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School Board Votes to Save $13.6 Million on High School Project

by on January 27, 2015 7:05 AM

The State College Are School District Board overwhelmingly voted to save taxpayers money during its Monday meeting.

The board decided on a debt financing plan that will bankroll the high school construction project, opting for a 25-year plan that costs $13.6 million less than the alternative 30-year plan.

The 25-year term will cost about $85 million that the district will borrow during a February to March window, funding the majority of the $115 million high school renovation, which residents approved in a referendum vote last year.

During initial discussion on the 30-year plan, board member Jim Pawelczyk moved to amend the motion to the 25-year plan.

“We have made a decision to triple the debt service of this school district. Now we are in a position of paying that,” he says. “The decision we make tonight is the single best way for us to reduce the overall cost to the taxpayers. I’m pretty sure that this notion of flexibility is not going to be shared with the school board of 2040 when they have an additional five years of payment that’s entirely unnecessary.”

When Pawelczyk mentioned flexibility, he was referring to board member Scott Fozard’s argument that the 30-year plan would allow the district “perceived and virtual flexibility” when it comes to repaying the loan.

“If we were just looking at one project, I would 100 percent agree and I would probably be pushing for 20 years, but because we have innumerable projects stacking up behind this, the 30-year term gives us the most flexibility in the actual funding of the district,” Fozard says.

The board members were markedly split when discussing the two options. Board president Amber Concepcion voiced support for the 25-year financing term, explaining that it saves taxpayers $15 per year. 

“I’m pretty sure that this notion of flexibility is not going to be shared with the school board of 2040 when they have an additional five years of payment that’s entirely unnecessary,” Pawelczyk says.

Board member Ann McGlaughlin, who was admittedly neutral on the two plans originally, shared similar concerns when it came to the longer financing plan. She says that the additional cost that would come with an additional five years wasn’t worth it.

“The most compelling argument between the terms is that the five years of flexibility comes at a cost of $13.6 million,” she says. “To me, it sounds like we’re just trying to make room to raise taxes more in the future.”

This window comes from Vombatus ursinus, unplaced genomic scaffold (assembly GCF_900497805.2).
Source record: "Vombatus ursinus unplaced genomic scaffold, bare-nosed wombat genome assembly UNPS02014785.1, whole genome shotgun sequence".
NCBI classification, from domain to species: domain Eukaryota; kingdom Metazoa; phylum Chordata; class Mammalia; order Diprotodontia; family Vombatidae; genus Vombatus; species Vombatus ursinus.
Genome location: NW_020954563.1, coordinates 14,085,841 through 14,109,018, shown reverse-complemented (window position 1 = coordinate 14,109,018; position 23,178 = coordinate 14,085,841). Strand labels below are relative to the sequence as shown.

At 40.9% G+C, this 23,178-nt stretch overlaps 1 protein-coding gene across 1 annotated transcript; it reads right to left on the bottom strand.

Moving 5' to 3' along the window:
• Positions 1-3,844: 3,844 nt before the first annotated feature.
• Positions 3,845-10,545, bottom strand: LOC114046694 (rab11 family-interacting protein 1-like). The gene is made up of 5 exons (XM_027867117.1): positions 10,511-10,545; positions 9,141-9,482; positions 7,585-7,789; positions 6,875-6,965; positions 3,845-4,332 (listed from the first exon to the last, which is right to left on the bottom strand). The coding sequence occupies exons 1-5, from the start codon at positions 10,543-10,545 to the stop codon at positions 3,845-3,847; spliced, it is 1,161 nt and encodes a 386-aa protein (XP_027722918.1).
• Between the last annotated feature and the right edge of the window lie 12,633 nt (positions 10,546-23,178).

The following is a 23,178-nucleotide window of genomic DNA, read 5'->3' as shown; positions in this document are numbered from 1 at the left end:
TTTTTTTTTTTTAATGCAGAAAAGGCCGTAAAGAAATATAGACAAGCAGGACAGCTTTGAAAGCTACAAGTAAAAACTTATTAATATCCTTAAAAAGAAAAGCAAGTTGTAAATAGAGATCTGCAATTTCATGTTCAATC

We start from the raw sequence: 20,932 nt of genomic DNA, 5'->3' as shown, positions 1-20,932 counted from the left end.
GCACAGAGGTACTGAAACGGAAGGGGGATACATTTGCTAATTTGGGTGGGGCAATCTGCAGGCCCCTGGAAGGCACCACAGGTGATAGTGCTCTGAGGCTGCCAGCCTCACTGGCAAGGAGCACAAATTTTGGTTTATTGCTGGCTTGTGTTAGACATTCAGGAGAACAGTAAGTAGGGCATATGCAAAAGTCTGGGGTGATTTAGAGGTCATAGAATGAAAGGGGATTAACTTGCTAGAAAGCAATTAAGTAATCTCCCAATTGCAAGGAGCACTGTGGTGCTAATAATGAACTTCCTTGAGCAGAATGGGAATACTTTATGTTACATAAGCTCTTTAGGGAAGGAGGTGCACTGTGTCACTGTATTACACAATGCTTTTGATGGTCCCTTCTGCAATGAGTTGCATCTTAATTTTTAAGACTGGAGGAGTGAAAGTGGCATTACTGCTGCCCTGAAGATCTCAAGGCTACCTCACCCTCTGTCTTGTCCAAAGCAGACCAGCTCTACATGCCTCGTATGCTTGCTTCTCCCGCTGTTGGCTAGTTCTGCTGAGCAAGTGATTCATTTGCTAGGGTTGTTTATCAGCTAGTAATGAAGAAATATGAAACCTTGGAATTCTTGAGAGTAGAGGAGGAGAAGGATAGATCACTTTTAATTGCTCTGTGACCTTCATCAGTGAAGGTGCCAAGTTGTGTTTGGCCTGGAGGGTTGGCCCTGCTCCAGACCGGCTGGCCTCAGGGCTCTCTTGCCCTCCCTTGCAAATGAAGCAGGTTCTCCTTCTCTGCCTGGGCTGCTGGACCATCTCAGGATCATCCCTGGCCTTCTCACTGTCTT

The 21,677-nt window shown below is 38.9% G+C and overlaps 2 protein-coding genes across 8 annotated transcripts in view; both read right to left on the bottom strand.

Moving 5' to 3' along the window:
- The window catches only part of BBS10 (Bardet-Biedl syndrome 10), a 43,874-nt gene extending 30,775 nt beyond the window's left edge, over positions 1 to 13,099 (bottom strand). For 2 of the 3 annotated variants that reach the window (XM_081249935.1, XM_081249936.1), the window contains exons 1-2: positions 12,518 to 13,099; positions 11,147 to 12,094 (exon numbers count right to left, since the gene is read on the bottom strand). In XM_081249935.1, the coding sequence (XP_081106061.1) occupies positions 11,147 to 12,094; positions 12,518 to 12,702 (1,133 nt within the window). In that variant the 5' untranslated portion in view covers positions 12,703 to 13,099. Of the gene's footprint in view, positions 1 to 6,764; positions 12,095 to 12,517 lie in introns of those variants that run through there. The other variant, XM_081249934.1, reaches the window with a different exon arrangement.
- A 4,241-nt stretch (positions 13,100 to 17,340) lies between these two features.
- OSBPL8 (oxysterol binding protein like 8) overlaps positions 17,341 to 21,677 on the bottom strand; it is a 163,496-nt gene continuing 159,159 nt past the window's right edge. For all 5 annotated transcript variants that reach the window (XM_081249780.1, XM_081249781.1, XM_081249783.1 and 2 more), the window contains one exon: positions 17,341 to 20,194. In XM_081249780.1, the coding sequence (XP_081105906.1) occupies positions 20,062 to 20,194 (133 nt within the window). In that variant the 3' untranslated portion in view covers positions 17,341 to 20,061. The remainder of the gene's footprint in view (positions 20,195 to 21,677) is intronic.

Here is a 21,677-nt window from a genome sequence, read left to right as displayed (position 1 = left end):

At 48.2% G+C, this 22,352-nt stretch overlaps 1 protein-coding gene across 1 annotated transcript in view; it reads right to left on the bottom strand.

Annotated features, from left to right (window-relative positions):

The board voted 5-4 in favor of the amendment before voting 8-1 in favor of the 25-year plan, with Penni Fishbaine as the lone dissenter.

The board also heard a presentation from school district principal Scott DeShong on his recommendation to move to a block class scheduling system. The proposed system, which was devised by a 16-person committee led by DeShong, would consist of two alternating A and B class days, each consisting of four 90-minute classes. Among many reasons, DeShong emphasized the logistical benefits on curbing the number of times per day that students transition between the North and South Buildings.

The board continued discussing its proposed preliminary budget for the 2015-2016 academic year, which was approved 8-1 at a special meeting last Monday. There were no noteworthy changes or discussion items on the preliminary budget, which includes a 6.1 percent tax increase, 4.2 percent of which can be accounted for by the referendum payment on the high school project. With rising interest rates, the tax increase will likely top the 6.1 percent estimate.

The board amended a parking agreement for the Welch Community Swimming Pool and unanimously approved renovations of the former Panorama Elementary School. It also unanimously approved a bid by Sebesta Inc. to manage energy efficiency within the new high school.

At the start of the meeting before the important business got underway, the board allowed high school and middle school student leaders to speak as part of School Director Recognition Month. Student council presidents lauded the board before Penn State president and former district board member Eric Barron called in.

“Education is the business of the State College area, and none of us can be successful if you’re not successful, and all of us truly appreciate the fact that we have school board members who are willing to put out that time and energy,” Barron says.

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Zach Berger is the managing editor of StateCollege.com. He graduated from Penn State University in 2014 with a degree in print journalism. Zach enjoys writing about a variety of topics ranging from football to government, music, and everything in between.
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